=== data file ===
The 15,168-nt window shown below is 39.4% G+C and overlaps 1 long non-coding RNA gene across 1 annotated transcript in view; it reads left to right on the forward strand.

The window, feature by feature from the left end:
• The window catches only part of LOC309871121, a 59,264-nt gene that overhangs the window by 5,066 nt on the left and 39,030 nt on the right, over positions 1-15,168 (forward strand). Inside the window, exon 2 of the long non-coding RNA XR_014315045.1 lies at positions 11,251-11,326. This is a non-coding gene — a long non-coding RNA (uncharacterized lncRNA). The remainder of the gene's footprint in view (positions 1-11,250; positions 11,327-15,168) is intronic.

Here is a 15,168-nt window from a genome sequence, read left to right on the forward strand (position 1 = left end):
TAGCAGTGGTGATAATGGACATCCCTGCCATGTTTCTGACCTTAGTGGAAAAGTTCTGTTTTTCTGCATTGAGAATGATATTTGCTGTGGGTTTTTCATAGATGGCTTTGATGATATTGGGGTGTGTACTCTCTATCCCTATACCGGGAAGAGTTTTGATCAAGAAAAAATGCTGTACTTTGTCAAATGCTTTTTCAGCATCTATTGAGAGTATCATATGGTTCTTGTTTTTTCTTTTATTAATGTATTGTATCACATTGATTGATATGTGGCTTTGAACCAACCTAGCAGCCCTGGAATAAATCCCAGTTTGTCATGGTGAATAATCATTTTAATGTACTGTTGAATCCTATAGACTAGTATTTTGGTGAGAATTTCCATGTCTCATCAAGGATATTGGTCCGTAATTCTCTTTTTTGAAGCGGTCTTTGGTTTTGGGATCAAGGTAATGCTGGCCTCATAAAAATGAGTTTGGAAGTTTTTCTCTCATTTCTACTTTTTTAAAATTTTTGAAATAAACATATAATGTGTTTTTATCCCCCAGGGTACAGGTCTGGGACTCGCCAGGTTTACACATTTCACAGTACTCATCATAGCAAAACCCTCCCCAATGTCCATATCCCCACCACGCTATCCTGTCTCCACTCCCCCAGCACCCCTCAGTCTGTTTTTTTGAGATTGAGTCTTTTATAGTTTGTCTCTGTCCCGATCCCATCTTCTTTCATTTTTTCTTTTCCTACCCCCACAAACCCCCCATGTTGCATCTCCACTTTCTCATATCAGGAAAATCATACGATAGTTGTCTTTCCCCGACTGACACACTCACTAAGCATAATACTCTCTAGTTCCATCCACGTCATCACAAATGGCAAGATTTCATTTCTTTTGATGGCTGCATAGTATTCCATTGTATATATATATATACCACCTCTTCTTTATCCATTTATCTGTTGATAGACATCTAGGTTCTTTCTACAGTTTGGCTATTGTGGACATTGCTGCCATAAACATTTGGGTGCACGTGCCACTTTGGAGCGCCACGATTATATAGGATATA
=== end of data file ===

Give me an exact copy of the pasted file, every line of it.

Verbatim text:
The 15,168-nt window shown below is 39.4% G+C and overlaps 1 long non-coding RNA gene across 1 annotated transcript in view; it reads left to right on the forward strand.

The window, feature by feature from the left end:
• The window catches only part of LOC309871121, a 59,264-nt gene that overhangs the window by 5,066 nt on the left and 39,030 nt on the right, over positions 1-15,168 (forward strand). Inside the window, exon 2 of the long non-coding RNA XR_014315045.1 lies at positions 11,251-11,326. This is a non-coding gene — a long non-coding RNA (uncharacterized lncRNA). The remainder of the gene's footprint in view (positions 1-11,250; positions 11,327-15,168) is intronic.

Here is a 15,168-nt window from a genome sequence, read left to right on the forward strand (position 1 = left end):
TAGCAGTGGTGATAATGGACATCCCTGCCATGTTTCTGACCTTAGTGGAAAAGTTCTGTTTTTCTGCATTGAGAATGATATTTGCTGTGGGTTTTTCATAGATGGCTTTGATGATATTGGGGTGTGTACTCTCTATCCCTATACCGGGAAGAGTTTTGATCAAGAAAAAATGCTGTACTTTGTCAAATGCTTTTTCAGCATCTATTGAGAGTATCATATGGTTCTTGTTTTTTCTTTTATTAATGTATTGTATCACATTGATTGATATGTGGCTTTGAACCAACCTAGCAGCCCTGGAATAAATCCCAGTTTGTCATGGTGAATAATCATTTTAATGTACTGTTGAATCCTATAGACTAGTATTTTGGTGAGAATTTCCATGTCTCATCAAGGATATTGGTCCGTAATTCTCTTTTTTGAAGCGGTCTTTGGTTTTGGGATCAAGGTAATGCTGGCCTCATAAAAATGAGTTTGGAAGTTTTTCTCTCATTTCTACTTTTTTAAAATTTTTGAAATAAACATATAATGTGTTTTTATCCCCCAGGGTACAGGTCTGGGACTCGCCAGGTTTACACATTTCACAGTACTCATCATAGCAAAACCCTCCCCAATGTCCATATCCCCACCACGCTATCCTGTCTCCACTCCCCCAGCACCCCTCAGTCTGTTTTTTTGAGATTGAGTCTTTTATAGTTTGTCTCTGTCCCGATCCCATCTTCTTTCATTTTTTCTTTTCCTACCCCCACAAACCCCCCATGTTGCATCTCCACTTTCTCATATCAGGAAAATCATACGATAGTTGTCTTTCCCCGACTGACACACTCACTAAGCATAATACTCTCTAGTTCCATCCACGTCATCACAAATGGCAAGATTTCATTTCTTTTGATGGCTGCATAGTATTCCATTGTATATATATATATACCACCTCTTCTTTATCCATTTATCTGTTGATAGACATCTAGGTTCTTTCTACAGTTTGGCTATTGTGGACATTGCTGCCATAAACATTTGGGTGCACGTGCCACTTTGGAGCGCCACGATTATATAGGATATA